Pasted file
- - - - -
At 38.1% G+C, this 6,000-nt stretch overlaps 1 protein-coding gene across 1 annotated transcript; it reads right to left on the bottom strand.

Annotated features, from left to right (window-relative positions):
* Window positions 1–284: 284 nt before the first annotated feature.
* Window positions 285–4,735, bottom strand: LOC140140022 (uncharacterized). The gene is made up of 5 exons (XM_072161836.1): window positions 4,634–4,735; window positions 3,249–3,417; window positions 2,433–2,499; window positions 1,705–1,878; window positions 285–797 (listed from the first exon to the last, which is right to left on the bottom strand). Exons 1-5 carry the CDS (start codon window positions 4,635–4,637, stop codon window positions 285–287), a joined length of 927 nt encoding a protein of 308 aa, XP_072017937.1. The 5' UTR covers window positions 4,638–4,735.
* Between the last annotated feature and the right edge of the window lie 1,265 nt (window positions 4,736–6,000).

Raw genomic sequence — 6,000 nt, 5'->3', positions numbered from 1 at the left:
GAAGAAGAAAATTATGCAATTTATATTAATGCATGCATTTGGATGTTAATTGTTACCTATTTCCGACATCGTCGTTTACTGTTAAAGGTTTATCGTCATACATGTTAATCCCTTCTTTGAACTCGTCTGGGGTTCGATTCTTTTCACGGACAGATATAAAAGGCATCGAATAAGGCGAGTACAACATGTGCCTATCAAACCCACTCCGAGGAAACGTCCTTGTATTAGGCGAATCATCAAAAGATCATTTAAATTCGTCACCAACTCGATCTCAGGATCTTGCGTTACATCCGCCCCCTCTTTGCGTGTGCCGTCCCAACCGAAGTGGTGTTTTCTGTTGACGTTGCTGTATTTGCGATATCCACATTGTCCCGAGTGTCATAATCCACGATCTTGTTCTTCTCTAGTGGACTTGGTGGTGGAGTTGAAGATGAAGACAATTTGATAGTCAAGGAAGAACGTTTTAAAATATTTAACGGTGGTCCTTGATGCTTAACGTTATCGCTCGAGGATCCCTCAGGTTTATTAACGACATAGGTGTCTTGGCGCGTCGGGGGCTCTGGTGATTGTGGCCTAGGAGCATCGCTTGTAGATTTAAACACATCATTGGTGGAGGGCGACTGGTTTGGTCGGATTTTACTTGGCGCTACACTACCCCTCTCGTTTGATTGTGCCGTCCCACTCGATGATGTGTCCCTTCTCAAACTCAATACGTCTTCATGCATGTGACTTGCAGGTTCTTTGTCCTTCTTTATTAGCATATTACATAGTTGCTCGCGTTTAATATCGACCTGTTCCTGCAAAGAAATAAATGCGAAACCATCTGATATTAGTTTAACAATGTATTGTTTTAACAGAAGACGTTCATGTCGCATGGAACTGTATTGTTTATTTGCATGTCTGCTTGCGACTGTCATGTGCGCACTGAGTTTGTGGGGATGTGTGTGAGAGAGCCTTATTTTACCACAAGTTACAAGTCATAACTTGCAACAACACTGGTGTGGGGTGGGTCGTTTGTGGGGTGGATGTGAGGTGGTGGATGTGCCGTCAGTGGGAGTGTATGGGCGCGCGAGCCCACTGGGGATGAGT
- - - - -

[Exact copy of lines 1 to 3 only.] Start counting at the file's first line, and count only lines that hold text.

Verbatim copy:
At 38.1% G+C, this 6,000-nt stretch overlaps 1 protein-coding gene across 1 annotated transcript; it reads right to left on the bottom strand.

Annotated features, from left to right (window-relative positions):
* Window positions 1–284: 284 nt before the first annotated feature.